Google’s AdWords system (and its far lesser used equivalents at other search engines) will rightly one day be considered the greatest development in advertising of all time. What other advertising medium has ever been able simply to present your message to people who are actively searching for your product, in a specified geographical area, with no wastage?
It’s hardly surprising, then, that many companies are quietly spending huge sums on AdWords, including companies in your market sector. You would, I suspect, be amazed to find out what’s going on.
Yet it’s distinctly unglamorous. Producing and managing an AdWords campaign requires you to spend a lot of time hunched over a PC, examining data and testing what you’ve done. Writing a three line advert which won’t be seen by anyone other than interested potential customers has none of the glamour of commissioning a colour double-page spread in a leading trade magazine. But it’s a lot more effective at generating enquiries – and, as research is beginning to show, it has a branding impact which may be just as strong. No wonder many trade magazines are looking like pamphlets these days.
Google may have a monster on its hands, but the company is well aware of the work it has to do to get businesses like yours to commit to AdWords, despite the obvious effectiveness. There are three main hurdles it faces.
1. It’s a bit boring, isn’t it?
Firstly, for most of you, seeing through an AdWords campaign won’t be nearly as exciting as most old-school advertising. Unless you’re a data anorak (and those of you who are will love AdWords), it’s just a little bit tedious. I’d have expected a whole army of third-party AdWords management agencies to have sprung up by now to take the task off your hands, but in the UK at least they seem to be few and far between. It’s a big opportunity for someone still.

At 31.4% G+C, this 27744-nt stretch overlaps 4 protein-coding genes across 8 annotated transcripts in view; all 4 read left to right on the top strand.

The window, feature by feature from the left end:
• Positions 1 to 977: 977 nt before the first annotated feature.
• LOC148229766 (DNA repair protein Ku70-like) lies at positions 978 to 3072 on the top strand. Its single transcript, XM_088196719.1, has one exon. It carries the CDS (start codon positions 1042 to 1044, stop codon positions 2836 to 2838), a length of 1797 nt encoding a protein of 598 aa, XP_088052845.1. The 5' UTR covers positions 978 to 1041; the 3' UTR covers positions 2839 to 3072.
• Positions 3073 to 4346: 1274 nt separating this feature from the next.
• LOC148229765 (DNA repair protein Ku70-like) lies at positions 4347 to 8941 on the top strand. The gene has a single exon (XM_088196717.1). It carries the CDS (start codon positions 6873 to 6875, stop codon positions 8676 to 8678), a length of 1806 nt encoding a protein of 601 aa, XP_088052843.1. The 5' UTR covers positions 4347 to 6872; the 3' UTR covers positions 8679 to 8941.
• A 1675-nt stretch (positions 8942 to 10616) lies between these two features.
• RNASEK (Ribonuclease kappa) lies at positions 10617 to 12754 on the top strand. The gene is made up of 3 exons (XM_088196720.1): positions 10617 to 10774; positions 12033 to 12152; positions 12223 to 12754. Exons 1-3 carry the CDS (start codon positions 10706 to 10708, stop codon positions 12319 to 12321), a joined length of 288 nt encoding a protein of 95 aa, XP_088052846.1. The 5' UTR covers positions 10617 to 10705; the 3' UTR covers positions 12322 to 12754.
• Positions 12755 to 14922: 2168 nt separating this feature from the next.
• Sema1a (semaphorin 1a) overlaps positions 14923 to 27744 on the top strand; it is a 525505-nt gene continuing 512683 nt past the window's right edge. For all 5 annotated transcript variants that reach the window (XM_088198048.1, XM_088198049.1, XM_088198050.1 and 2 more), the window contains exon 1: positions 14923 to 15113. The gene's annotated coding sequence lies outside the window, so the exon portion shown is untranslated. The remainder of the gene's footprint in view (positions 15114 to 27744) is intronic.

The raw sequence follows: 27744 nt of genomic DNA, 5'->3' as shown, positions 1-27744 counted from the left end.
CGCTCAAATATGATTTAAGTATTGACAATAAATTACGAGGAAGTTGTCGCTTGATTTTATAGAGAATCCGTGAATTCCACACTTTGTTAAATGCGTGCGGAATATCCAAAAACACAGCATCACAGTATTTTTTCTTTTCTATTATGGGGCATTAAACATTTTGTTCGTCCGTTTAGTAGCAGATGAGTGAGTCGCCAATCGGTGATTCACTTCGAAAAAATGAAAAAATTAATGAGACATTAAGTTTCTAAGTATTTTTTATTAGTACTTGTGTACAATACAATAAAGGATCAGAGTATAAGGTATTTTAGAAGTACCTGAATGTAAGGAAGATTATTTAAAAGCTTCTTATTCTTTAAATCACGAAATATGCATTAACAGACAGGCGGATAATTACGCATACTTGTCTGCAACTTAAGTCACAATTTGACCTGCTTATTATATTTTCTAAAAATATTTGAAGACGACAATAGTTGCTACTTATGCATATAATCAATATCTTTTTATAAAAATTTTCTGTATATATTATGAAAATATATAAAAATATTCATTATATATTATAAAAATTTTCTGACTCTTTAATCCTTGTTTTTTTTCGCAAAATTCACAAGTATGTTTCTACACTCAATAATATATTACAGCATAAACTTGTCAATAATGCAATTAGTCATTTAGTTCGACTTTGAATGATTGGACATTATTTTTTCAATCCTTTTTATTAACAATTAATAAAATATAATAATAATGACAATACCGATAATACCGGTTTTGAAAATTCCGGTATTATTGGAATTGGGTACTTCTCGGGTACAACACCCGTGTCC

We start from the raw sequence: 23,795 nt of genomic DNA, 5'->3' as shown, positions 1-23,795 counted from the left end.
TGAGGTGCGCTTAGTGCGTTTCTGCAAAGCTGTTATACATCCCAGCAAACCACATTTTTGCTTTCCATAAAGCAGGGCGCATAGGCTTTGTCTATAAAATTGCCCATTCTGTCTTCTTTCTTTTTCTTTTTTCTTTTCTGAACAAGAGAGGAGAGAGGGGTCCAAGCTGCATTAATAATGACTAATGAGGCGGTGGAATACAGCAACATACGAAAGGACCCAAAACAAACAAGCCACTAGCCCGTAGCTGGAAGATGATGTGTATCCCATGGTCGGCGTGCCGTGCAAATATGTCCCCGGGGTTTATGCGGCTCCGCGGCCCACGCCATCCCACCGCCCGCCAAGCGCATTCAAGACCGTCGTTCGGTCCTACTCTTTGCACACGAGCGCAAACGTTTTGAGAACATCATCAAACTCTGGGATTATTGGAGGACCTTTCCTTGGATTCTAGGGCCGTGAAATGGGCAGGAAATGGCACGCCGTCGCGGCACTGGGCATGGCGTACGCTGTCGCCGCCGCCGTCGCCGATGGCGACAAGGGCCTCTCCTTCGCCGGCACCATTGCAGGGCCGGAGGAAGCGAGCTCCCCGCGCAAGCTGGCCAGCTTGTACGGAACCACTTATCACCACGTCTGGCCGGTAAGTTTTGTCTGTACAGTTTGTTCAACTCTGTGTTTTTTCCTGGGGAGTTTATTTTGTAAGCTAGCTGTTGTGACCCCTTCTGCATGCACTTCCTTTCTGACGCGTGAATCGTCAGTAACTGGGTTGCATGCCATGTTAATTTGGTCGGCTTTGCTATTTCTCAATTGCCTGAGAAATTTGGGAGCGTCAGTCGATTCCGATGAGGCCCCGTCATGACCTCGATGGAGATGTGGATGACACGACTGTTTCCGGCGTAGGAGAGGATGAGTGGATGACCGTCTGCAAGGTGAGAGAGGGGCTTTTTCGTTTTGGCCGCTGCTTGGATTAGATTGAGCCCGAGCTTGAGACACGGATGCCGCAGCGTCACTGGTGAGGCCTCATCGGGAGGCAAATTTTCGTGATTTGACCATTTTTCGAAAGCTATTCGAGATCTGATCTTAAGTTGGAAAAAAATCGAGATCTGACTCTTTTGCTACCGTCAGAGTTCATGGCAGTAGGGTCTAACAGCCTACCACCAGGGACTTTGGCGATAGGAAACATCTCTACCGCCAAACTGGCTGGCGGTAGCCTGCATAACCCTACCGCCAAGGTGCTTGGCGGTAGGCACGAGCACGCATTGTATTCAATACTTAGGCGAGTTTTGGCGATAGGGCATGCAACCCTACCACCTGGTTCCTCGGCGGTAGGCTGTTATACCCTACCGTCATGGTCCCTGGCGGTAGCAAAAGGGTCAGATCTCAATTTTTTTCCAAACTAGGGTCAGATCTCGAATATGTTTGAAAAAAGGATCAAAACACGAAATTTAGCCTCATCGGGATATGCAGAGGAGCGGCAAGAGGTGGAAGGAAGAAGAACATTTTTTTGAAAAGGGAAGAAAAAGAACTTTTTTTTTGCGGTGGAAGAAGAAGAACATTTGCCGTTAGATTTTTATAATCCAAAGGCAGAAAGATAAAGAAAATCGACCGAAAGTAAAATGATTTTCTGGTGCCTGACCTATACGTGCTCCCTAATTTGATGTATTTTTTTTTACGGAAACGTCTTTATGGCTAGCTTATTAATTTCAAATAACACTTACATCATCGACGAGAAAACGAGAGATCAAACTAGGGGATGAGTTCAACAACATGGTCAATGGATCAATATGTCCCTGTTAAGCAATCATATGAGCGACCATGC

2. You shouldn’t do it (because we can’t do it for you)
The second problem for AdWords is that conventional advertising agencies hate it, and are pretending it doesn’t exist – or are finding ways to convince their clients, like you, not to do it. That’s because they don’t have the staff to service an AdWords campaign – they have graphic designers, media buyers and the like, none of whom are relevant here. If you ditch part (or all) of your existing advertising choices in favour of AdWords, they have nothing to offer you.
3. Advertising campaign? What advertising campaign?
Finally, AdWords might be effective, but its greatest strength – that the ads only show to people searching for your product – means that it’s constantly under the radar. To your own sales team, to your board or to your friends and family, you may as well not be advertising. And let’s face it, we all like to show off our work, don’t we?
All of the three reasons above are bad reasons for not doing AdWords. Tomorrow I’ll look at the economic arguments for and against it.